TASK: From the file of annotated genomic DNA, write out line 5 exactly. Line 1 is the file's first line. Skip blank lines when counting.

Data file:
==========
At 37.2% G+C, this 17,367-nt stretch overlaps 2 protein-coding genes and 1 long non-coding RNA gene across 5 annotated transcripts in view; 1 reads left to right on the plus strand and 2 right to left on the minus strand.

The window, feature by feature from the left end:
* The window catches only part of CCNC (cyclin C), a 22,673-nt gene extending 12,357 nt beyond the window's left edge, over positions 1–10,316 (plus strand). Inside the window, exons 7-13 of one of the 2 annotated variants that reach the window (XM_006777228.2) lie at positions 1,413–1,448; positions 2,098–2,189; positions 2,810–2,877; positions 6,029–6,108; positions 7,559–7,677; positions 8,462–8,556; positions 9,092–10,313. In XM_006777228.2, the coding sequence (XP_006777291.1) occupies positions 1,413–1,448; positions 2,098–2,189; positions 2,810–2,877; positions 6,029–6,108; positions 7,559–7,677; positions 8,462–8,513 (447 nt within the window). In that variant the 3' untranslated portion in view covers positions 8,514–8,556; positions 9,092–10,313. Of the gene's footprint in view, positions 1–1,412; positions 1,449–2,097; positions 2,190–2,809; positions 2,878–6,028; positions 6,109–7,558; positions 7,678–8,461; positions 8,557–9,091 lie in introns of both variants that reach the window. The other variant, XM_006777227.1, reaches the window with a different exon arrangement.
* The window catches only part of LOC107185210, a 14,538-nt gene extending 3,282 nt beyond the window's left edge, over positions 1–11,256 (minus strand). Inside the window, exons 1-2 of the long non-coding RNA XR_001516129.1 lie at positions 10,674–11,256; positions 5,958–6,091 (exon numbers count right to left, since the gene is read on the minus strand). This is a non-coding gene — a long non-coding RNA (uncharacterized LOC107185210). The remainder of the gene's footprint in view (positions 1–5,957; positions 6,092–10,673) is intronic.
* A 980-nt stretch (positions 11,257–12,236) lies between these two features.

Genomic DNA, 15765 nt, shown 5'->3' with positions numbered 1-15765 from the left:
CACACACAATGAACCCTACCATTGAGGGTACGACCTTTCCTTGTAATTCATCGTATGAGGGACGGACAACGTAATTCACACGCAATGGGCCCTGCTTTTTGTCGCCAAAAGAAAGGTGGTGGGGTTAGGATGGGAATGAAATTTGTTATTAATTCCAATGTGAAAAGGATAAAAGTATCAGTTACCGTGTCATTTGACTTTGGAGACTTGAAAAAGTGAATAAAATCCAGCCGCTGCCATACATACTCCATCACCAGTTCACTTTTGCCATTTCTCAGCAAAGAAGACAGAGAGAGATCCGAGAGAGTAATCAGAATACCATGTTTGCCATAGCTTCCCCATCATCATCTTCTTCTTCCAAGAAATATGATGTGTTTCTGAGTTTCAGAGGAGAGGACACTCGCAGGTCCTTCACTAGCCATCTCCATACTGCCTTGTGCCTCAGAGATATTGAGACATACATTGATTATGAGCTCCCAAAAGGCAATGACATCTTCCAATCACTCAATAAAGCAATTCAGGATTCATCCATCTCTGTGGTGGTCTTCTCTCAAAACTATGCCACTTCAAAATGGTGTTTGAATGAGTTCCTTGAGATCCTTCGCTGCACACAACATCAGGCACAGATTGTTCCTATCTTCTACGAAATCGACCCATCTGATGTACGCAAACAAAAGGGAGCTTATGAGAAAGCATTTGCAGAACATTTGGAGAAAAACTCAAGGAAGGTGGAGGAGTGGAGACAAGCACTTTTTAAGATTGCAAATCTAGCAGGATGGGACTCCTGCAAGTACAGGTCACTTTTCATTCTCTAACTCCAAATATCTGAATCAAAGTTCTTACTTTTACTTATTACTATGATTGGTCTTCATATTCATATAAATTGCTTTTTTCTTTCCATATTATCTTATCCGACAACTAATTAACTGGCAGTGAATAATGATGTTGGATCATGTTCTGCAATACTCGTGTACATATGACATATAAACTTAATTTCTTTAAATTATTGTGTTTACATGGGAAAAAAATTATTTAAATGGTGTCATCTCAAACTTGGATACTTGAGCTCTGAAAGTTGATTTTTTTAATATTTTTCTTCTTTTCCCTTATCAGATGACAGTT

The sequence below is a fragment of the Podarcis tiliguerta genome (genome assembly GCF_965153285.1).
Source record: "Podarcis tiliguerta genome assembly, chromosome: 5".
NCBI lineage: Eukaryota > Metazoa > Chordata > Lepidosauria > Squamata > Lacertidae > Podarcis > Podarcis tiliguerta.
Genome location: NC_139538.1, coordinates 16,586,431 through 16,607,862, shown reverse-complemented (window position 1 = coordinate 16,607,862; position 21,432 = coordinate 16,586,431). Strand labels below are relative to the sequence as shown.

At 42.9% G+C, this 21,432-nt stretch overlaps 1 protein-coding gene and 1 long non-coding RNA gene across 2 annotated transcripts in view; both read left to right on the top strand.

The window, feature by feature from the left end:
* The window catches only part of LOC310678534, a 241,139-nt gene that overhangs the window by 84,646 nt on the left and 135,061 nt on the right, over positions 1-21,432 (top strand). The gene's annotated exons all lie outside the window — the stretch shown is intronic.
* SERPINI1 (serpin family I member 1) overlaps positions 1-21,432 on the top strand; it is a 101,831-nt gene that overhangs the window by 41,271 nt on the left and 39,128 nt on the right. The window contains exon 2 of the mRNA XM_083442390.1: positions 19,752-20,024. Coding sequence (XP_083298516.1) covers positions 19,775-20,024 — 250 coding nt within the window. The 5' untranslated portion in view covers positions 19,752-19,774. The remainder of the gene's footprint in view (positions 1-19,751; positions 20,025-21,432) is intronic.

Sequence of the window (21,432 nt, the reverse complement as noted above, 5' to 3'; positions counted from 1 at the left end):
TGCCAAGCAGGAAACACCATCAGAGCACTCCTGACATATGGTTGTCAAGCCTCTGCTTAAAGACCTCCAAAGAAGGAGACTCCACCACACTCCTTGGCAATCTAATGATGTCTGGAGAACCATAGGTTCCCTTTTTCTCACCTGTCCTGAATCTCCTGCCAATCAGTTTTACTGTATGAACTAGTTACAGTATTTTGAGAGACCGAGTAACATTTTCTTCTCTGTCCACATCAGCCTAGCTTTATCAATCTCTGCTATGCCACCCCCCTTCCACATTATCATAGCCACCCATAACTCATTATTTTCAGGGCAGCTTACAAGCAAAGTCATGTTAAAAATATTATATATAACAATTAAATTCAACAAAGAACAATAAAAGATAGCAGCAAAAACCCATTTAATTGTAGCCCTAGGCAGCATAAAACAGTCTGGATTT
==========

* A 980-nt stretch (positions 11,257–12,236) lies between these two features.